The serene premises of the Malabar Botanical Garden (MBG) here is playing host to a silent revolution in the field of taxonomy. MBG has rolled out a unique plan to train biologists in taxonomy in a phased manner, for, according to them, taxonomists are on the verge of extinction in the country.
As the first step, a national workshop sponsored by the National Biodiversity Authority (NBA) on ‘Plant taxonomy: Conservation and propagation methodology of primitive vascular plants of South India’ began on October 26. The message from NBA chairman Balakrishna Pisupati underlines the significance of the project.
“Taxonomy is losing its place in the country’s academic and research priorities. This unfortunate trend will certainly affect the very basis of our ability to do applied science, biotechnology and molecular science in the coming years. The current training is not only relevant and timely but an absolute necessity when the country has less than a dozen experts to identify and work on this group,” he said.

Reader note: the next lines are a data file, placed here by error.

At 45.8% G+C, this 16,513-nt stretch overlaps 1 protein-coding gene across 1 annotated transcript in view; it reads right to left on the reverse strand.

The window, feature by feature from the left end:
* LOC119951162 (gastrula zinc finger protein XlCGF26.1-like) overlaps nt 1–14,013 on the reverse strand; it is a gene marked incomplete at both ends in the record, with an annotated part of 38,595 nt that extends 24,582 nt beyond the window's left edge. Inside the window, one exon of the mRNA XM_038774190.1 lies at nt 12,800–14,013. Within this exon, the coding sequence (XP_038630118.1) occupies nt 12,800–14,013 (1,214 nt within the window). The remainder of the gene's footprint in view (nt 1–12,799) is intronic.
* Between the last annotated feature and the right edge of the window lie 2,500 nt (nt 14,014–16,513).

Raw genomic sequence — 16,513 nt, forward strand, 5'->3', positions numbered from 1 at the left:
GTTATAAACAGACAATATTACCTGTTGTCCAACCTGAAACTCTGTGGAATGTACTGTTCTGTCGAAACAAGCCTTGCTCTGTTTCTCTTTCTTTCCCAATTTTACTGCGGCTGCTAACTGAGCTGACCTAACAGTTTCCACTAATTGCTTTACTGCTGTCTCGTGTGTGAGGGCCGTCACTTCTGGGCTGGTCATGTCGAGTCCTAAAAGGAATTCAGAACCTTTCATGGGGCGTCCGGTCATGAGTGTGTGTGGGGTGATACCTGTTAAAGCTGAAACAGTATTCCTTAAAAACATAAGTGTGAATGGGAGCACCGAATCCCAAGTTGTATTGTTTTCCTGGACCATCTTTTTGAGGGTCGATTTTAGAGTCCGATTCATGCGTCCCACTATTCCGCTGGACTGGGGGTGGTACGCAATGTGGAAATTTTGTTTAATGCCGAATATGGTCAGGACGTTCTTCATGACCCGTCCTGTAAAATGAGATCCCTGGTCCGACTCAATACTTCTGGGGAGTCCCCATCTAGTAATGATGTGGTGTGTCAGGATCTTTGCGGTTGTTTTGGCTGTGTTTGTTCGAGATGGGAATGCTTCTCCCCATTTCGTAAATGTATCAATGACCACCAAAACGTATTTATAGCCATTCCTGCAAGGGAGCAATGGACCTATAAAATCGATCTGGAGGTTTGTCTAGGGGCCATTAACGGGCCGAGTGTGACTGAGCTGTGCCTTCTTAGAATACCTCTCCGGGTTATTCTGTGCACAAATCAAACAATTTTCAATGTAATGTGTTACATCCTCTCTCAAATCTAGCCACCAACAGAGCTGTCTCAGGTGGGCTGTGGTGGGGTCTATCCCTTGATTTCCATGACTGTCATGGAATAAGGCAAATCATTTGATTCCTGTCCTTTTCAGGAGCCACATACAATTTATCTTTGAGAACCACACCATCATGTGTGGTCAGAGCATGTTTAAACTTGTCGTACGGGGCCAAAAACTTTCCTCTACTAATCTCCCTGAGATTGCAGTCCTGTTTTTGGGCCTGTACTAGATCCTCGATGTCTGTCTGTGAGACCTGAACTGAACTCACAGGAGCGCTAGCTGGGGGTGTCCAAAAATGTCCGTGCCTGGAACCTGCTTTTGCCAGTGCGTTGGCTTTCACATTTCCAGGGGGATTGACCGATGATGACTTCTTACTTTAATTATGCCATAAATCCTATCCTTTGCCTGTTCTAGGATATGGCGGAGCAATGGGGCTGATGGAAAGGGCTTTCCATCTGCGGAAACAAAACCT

Says R Prakashkumar, director of MBG: “Initially, the plan was to provide training to at least 100 biologists of the country in four phases. After that, around 25 candidates will be encouraged to do separate projects on the subject from their respective regions and MBG will coordinate the whole project. The training will not only fill the void of trained taxonomists but also infuse the biologists with great interest and aptitude in taxonomy.”
Science and Technology Department principal secretary and executive vice-president of the Kerala State Council for Science, Technology and Environment Prof V N Rajasekhara Pillai inaugurated the 10-day long camp, which will conclude on November 4. Taxonomy is the science of naming, describing and classifying plants, animals and micro-organisms of the world using various observations.